An Essay on Candy Baskets

Authors Note: This is an essay I wrote for one of my classes.  I’m posting it here because it discusses my emotions during and after my mother’s illness – something generations from now will not find in the medical records or death certificates.

But it also touches on the fact that certain acts of kindness, love, and compassion can never truly be repaid.  When I was originally given this assignment, I wanted to write about YOU – the genealogy community that sent more love, support, and words of encouragement than I could ever have imagined.  I survived on the blog comments, emails, and Facebook messages of support, advice, prayers, encouragement.  On the days that I felt like I just couldn’t take it anymore (and trust me, there were a lot of those), I could feel all of you holding my hand, reminding me to take a deep breath, count to ten, and somehow give me the strength to put one foot in front of the other.  Every time I think about it, I am deeply humbled and reminded just how much I love this community.  But since I could easily write a novel about all of that and the assignment was to only write a 600-700 word essay, I picked this topic instead.

Enough of me rambling….Here it is:

Candy Baskets

         It is often in our times of great need, when we are shown great love and kindness, that we realize that there is no gift sufficient enough for repayment.  In Billy Collins’ poem “The Lanyard,” the speaker comes upon the realization that he will never be able to repay his mother for all she has done for him.  Similarly, I feel that the baskets of candy will never repay the nurses, social workers, and firefighters that supported me through my mother’s illness and death.

My mother began suffering from liver failure in September 2009 after many years of alcoholism.  Since my mother did not have health insurance, she was forced to be treated at Harbor-UCLA Medical Center where many of the nurses are overworked and tired.  As I was trying to learn how to manage my mother’s illness and the treatment options available, it was often the nurses who took the time to calmly explain new terms and keep me updated on new options.  When the stress became too much, it was the nurses who gave me a supportive smile and encouraging arm squeeze to keep me going.  Although the nurses were overworked and underpaid, they always took a few seconds to make sure I was coping.  Once it was time for my mother to be discharged, she told me to bring the nurses a basket of candy as a token of appreciation for their care.

In January of 2010, I had to call paramedics to my apartment to rush my mother to the hospital.  As the paramedics were taking my mother to the ambulance, one firefighter stopped and placed his hand on my back.  He gave me a reassuring smile and asked me if I was alright.  I was so overwhelmed that I couldn’t speak and could only give a nod in response.  He gave me another reassuring smile, reminded me that the paramedics would do everything possible for my mom, and then walked away.  I dropped off a basket of candy and sweets to the fire station the next day.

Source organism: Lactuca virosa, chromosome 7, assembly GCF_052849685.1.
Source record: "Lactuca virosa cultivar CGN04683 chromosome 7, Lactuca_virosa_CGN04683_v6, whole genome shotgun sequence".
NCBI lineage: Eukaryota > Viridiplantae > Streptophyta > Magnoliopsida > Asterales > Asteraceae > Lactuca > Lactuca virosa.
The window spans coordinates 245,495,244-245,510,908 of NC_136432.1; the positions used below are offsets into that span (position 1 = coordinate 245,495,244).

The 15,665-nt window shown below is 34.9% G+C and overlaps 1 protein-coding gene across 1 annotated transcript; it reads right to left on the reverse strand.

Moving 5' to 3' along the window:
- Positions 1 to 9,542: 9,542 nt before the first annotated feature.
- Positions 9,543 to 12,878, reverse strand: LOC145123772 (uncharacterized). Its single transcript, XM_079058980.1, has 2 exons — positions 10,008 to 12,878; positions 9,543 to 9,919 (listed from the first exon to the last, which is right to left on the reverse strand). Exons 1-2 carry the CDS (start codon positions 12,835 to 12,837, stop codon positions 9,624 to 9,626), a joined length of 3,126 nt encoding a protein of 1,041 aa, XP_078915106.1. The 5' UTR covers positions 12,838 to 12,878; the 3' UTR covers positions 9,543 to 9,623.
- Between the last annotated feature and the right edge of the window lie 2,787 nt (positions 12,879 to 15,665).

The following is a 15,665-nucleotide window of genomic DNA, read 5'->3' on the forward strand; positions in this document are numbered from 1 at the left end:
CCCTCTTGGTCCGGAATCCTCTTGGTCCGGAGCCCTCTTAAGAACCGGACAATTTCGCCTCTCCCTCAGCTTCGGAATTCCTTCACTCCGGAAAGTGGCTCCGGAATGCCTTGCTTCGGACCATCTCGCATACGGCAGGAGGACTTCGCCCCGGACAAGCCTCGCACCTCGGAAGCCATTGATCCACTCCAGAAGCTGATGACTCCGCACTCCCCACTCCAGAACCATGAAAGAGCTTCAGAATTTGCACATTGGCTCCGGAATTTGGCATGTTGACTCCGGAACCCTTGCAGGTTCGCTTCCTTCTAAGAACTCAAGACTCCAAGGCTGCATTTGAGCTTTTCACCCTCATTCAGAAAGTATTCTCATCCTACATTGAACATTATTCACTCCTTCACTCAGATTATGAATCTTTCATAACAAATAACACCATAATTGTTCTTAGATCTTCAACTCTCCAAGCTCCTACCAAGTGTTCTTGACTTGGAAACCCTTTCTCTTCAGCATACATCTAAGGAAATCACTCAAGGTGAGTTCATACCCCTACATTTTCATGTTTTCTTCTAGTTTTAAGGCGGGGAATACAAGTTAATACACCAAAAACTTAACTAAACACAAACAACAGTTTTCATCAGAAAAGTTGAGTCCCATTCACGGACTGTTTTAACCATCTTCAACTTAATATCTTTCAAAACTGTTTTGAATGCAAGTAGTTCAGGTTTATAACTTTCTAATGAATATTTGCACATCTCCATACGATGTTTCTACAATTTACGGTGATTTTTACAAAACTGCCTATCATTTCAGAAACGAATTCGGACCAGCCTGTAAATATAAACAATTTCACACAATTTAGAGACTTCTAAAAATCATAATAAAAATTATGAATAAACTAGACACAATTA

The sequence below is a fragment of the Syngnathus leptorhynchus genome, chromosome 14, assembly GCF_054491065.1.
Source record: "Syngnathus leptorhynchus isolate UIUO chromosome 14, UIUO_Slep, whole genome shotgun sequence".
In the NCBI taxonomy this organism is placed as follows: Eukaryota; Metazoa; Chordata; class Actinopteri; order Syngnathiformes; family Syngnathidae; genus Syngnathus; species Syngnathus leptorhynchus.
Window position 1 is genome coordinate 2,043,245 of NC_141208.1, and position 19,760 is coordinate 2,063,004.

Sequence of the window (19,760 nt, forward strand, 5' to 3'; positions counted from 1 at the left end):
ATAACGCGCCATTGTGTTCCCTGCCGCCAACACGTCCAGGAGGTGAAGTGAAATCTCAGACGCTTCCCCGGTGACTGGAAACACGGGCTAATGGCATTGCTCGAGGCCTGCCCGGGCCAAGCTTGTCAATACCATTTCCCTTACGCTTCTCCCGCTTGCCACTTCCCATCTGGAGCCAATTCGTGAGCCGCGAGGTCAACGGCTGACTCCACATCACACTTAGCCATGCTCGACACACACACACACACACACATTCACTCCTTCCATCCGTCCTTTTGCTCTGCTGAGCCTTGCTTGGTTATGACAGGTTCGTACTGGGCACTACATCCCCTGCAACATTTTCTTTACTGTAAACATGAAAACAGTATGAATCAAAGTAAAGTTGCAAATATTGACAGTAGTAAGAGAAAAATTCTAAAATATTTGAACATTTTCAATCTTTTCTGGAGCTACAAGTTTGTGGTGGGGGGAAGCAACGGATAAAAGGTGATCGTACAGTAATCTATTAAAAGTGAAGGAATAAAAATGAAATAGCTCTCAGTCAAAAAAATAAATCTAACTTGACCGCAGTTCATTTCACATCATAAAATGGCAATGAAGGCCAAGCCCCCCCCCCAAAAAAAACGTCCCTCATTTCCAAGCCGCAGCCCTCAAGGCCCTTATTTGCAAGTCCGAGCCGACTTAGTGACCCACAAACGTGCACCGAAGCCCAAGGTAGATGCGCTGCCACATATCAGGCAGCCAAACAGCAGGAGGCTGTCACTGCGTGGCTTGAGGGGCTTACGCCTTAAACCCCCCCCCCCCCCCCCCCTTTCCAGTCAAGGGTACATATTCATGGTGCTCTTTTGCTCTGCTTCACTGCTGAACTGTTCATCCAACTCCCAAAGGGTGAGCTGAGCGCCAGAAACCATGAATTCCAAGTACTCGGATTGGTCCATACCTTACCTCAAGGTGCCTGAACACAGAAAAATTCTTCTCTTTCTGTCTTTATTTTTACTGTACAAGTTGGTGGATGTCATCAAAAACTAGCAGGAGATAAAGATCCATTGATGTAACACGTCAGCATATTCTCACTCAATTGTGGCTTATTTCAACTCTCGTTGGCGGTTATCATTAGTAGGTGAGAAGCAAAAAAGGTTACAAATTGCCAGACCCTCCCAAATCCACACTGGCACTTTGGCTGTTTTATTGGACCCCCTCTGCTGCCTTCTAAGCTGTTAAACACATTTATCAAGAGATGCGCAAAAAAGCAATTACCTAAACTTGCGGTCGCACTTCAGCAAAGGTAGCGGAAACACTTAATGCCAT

My mom spent much of January in the Intensive Care Unit with some of the brightest minds in the hospital keeping her stable.  The doctors spent a lot of time educating me about her various medical conditions and guiding me in how to care for her.  When visitor hours would close, the doctors would call to check on me, give me updates on my mother’s care, and answer any new questions I may have had.  As the hospital decided to transfer my mother to Harbor-UCLA Medical Center because she lacked insurance, it was a young doctor who held my hand and eased my nerves.  I spent the night creating another candy basket that was promptly delivered to the doctor in the morning.

On February 28, 2010, I called the paramedics for the last time to my apartment.  It was the second emergency in a month and the paramedics had a bleak demeanor.  As I was in a state of panic and dread, the firefighters no longer attempted to relieve my fear but instead tried to help me endure the pain that was coming.  One firefighter in particular tried to soothe my panic by reminding me that he was going to hold my mother’s hand the whole ambulance ride.  Once at the hospital, he brought me a glass of water, said I looked so much like his own daughter, and wished me well.  I made a note in my planner to bring him a basket of candy.